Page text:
By Dan Buskirk
Figure 1. The recommended site for hip height measurement is a point directly over the hooks. This measurement is combined with age of the animal to calculate a frame score.
I heard a seedstock breeder recently quip, “my father used to say, ‘don’t make too many breeding mistakes, because a lifetime may not be long enough if you do’.” If we are not keenly aware of the rapid speed of genetic change occurring within our selected breed(s), we may indeed be destined to make costly breeding mistakes.
This rings especially true with beef cattle stature, as it is one of the most heritable traits under our control. Hip height at a given age, converted to a 1 to 10 scale frame score, has been used since the 1970s to estimate the growth curve and resulting mature skeletal size of beef cattle (Figure 1). Although height increases with age, most animals maintain a constant frame score during their lifetime. Frame score has assisted breeders in determining how large a replacement heifer will become as a mature cow or the projected harvest weight of feeder steers and heifers.
Today’s cattle, however, are distant relatives of the 1970s cattle that were used to develop frame score standards. A few seasoned commercial cattlemen I know recently shied away from buying bulls of less than a frame score of 6.5. As a Michigan State University Extension
beef specialist and MSU associate professor, I believe these cattlemen should update their use of frame score.
Seedstock breeders and their commercial customers should have a primary focus on weight. This is because paychecks are based on weaning or carcass weight, and maintenance cost is directly related to mature cow weight. Traditionally, frame score has been used as a useful predictor of future weights at puberty, harvest, and maturity. However, my observation is that cattle weight to height ratio is changing fairly rapidly.
Breeders have successfully bent cattle growth curves. That is, they have sought animals that uncouple the strong positive correlations of birth, weaning, yearling, and mature weights. For generations of cattle, breeders have purposefully selected breeding stock with relatively light birth weights to facilitate calving ease. At the same time, they have placed selection pressure on heavy weaning and yearling weights, to produce growthy cattle capable of a large weaning weight and quickly achieving their finished endpoint. I also suspect that many breeders cull some of their potential replacement heifers because they “have too much frame,” but fewer breeders cull those that are “too heavy.”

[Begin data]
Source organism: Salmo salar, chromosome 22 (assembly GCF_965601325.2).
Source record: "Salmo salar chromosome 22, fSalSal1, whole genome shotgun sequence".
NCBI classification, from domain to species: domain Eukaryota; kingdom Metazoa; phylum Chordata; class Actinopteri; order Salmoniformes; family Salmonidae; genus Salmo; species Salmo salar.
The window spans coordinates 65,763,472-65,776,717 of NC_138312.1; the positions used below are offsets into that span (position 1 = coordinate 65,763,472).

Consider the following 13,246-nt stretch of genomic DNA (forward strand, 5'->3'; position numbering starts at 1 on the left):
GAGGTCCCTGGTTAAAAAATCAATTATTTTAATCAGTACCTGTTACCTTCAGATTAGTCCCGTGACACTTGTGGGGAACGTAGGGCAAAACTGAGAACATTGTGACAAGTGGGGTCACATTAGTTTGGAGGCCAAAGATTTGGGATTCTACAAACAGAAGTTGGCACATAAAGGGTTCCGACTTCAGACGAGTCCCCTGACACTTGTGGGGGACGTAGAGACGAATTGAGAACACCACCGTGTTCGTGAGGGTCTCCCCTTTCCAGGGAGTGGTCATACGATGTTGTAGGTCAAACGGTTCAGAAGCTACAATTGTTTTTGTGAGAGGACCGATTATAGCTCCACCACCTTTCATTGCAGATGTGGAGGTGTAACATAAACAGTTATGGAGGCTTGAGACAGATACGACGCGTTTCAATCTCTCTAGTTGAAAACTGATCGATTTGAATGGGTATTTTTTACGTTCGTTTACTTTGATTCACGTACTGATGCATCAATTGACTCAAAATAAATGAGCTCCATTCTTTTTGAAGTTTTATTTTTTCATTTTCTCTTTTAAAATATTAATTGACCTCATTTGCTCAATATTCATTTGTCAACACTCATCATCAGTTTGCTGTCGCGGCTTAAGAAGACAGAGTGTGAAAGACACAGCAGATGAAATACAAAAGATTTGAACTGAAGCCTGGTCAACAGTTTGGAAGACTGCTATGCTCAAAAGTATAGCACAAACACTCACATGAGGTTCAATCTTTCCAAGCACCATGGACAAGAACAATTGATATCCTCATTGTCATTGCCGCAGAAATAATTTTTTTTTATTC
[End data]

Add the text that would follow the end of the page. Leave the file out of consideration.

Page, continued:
Figure 2. Angus Herd Improvement Records averages for frame score and yearling weight of Angus bulls from 1972 to 2019.
Changes in frame score and weight for bulls registered with the American Angus Association
, over the last 47 years, are graphed in Figure 2, which illustrates weight to height relationship changes. Similar to other breeds, Angus bulls during the 1970s and 1980s were being selected for increased stature. Frame scores leveled during the 1990s, and have declined thereafter.
Interestingly, there has been a steady decline in frame score over the past 20 years that has also been accompanied by a continued increase in yearling weight. Angus cattle (as well as other breeds) are getting deeper and wider. We are all enamored with the “thick one” in the pen and strive to put more muscle on the same frame. Cattle weight to height ratio is increasing based on these selection pressures. The 5.5 frame score yearling Angus bull of today is 150 pounds heavier than the same frame size bull of the mid-1980s. Because weights are highly heritable, this means daughter mature weight is also creeping upward. Indeed, Angus cow mature weights have crept up by more than 100 pounds since the mid-1980s.
What do these changes mean for the use of frame score? Frame score is just as useful as it was in 1972. However, our prediction of weight at puberty, harvest, and maturity must be adjusted upward, at a particular frame score, based on today’s cattle phenotype. Average dressed steer weights, as reported by the Livestock Marketing Information Center
, have been hovering around 875-900 pounds in the U.S. Thus, we are already on the edge of experiencing hefty discounts that most packers impose for 1,000-1,050 pounds carcass weights.
If our mindset is that selections must come from the upper end of the frame score scale, we risk producing discounted carcasses and cows that have a higher annual maintenance cost. In fact, the Beef Improvement Federation Guidelines now state, “predictions of expected carcass weights or mature cow weights based on these frame scores that appear in many publications are likely incorrect today.”
Academia needs to work on updating these weight prediction tables. In the meantime, commercial cattlemen need to visually recalibrate frame score expectations and remain focused on overall production goals. Commercial selection should focus on easy calving of a vigorous bull calf, capable of fast growth until reaching an acceptable carcass weight, and a heifer contemporary that is capable of returning to the cow herd with an acceptable mature weight and relatively low maintenance cost.
Holding on to historic notions of frame score could lead to costly breeding mistakes.Source : msu.edu